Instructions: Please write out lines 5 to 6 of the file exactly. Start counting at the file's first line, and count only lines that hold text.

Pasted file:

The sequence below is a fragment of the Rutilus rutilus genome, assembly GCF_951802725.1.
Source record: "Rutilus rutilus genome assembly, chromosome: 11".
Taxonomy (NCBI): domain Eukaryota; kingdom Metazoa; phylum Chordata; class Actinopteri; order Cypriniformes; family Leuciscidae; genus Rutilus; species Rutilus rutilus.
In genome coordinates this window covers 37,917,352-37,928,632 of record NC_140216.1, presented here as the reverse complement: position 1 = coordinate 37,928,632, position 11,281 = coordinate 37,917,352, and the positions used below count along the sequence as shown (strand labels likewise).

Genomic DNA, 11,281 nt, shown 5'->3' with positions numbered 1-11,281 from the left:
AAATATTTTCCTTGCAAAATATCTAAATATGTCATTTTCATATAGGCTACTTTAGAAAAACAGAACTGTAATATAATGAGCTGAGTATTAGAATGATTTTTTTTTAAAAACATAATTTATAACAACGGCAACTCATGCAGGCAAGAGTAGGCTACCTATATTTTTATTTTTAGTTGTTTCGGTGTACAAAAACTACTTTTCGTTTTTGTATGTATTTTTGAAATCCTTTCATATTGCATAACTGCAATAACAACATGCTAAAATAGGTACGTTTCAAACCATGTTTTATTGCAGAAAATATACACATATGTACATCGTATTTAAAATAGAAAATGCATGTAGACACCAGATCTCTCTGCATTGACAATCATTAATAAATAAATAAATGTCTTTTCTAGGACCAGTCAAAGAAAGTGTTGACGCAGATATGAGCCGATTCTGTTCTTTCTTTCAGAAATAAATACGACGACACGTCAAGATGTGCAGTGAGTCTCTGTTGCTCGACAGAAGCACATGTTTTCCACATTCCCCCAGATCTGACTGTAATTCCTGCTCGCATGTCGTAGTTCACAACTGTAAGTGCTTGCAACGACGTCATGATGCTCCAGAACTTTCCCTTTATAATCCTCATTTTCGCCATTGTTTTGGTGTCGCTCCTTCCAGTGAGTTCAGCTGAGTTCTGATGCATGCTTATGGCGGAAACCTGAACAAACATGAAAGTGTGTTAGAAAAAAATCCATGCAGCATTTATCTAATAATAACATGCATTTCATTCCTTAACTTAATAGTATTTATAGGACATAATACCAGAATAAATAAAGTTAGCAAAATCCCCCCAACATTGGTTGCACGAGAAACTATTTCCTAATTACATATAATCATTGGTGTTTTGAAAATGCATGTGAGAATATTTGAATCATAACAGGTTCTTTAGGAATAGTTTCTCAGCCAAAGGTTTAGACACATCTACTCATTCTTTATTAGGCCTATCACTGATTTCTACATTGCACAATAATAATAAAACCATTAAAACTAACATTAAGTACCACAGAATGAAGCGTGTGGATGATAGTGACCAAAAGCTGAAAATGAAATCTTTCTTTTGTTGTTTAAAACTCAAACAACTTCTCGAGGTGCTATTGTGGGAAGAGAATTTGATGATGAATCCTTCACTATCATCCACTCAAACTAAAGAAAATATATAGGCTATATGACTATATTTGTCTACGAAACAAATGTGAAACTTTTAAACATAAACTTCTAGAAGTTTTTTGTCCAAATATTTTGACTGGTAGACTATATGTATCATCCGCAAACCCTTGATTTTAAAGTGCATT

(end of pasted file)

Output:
Genomic DNA, 11,281 nt, shown 5'->3' with positions numbered 1-11,281 from the left:
AAATATTTTCCTTGCAAAATATCTAAATATGTCATTTTCATATAGGCTACTTTAGAAAAACAGAACTGTAATATAATGAGCTGAGTATTAGAATGATTTTTTTTTAAAAACATAATTTATAACAACGGCAACTCATGCAGGCAAGAGTAGGCTACCTATATTTTTATTTTTAGTTGTTTCGGTGTACAAAAACTACTTTTCGTTTTTGTATGTATTTTTGAAATCCTTTCATATTGCATAACTGCAATAACAACATGCTAAAATAGGTACGTTTCAAACCATGTTTTATTGCAGAAAATATACACATATGTACATCGTATTTAAAATAGAAAATGCATGTAGACACCAGATCTCTCTGCATTGACAATCATTAATAAATAAATAAATGTCTTTTCTAGGACCAGTCAAAGAAAGTGTTGACGCAGATATGAGCCGATTCTGTTCTTTCTTTCAGAAATAAATACGACGACACGTCAAGATGTGCAGTGAGTCTCTGTTGCTCGACAGAAGCACATGTTTTCCACATTCCCCCAGATCTGACTGTAATTCCTGCTCGCATGTCGTAGTTCACAACTGTAAGTGCTTGCAACGACGTCATGATGCTCCAGAACTTTCCCTTTATAATCCTCATTTTCGCCATTGTTTTGGTGTCGCTCCTTCCAGTGAGTTCAGCTGAGTTCTGATGCATGCTTATGGCGGAAACCTGAACAAACATGAAAGTGTGTTAGAAAAAAATCCATGCAGCATTTATCTAATAATAACATGCATTTCATTCCTTAACTTAATAGTATTTATAGGACATAATACCAGAATAAATAAAGTTAGCAAAATCCCCCCAACATTGGTTGCACGAGAAACTATTTCCTAATTACATATAATCATTGGTGTTTTGAAAATGCATGTGAGAATATTTGAATCATAACAGGTTCTTTAGGAATAGTTTCTCAGCCAAAGGTTTAGACACATCTACTCATTCTTTATTAGGCCTATCACTGATTTCTACATTGCACAATAATAATAAAACCATTAAAACTAACATTAAGTACCACAGAATGAAGCGTGTGGATGATAGTGACCAAAAGCTGAAAATGAAATCTTTCTTTTGTTGTTTAAAACTCAAACAACTTCTCGAGGTGCTATTGTGGGAAGAGAATTTGATGATGAATCCTTCACTATCATCCACTCAAACTAAAGAAAATATATAGGCTATATGACTATATTTGTCTACGAAACAAATGTGAAACTTTTAAACATAAACTTCTAGAAGTTTTTTGTCCAAATATTTTGACTGGTAGACTATATGTATCATCCGCAAACCCTTGATTTTAAAGTGCATT